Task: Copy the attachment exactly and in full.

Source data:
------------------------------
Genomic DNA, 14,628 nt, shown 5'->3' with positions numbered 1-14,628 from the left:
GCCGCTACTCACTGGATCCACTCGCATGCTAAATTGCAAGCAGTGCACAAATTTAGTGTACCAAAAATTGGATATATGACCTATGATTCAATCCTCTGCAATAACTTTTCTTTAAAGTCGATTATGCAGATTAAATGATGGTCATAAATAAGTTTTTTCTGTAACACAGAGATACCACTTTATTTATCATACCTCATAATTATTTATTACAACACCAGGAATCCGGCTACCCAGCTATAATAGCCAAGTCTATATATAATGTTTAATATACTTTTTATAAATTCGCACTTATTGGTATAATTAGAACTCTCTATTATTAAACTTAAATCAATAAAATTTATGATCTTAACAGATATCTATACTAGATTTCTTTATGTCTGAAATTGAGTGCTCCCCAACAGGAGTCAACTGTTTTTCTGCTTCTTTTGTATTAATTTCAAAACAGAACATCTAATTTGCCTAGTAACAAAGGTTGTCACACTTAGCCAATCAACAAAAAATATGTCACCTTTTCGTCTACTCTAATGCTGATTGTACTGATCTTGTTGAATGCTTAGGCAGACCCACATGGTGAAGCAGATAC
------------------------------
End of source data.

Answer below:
Genomic DNA, 14,628 nt, shown 5'->3' with positions numbered 1-14,628 from the left:
GCCGCTACTCACTGGATCCACTCGCATGCTAAATTGCAAGCAGTGCACAAATTTAGTGTACCAAAAATTGGATATATGACCTATGATTCAATCCTCTGCAATAACTTTTCTTTAAAGTCGATTATGCAGATTAAATGATGGTCATAAATAAGTTTTTTCTGTAACACAGAGATACCACTTTATTTATCATACCTCATAATTATTTATTACAACACCAGGAATCCGGCTACCCAGCTATAATAGCCAAGTCTATATATAATGTTTAATATACTTTTTATAAATTCGCACTTATTGGTATAATTAGAACTCTCTATTATTAAACTTAAATCAATAAAATTTATGATCTTAACAGATATCTATACTAGATTTCTTTATGTCTGAAATTGAGTGCTCCCCAACAGGAGTCAACTGTTTTTCTGCTTCTTTTGTATTAATTTCAAAACAGAACATCTAATTTGCCTAGTAACAAAGGTTGTCACACTTAGCCAATCAACAAAAAATATGTCACCTTTTCGTCTACTCTAATGCTGATTGTACTGATCTTGTTGAATGCTTAGGCAGACCCACATGGTGAAGCAGATAC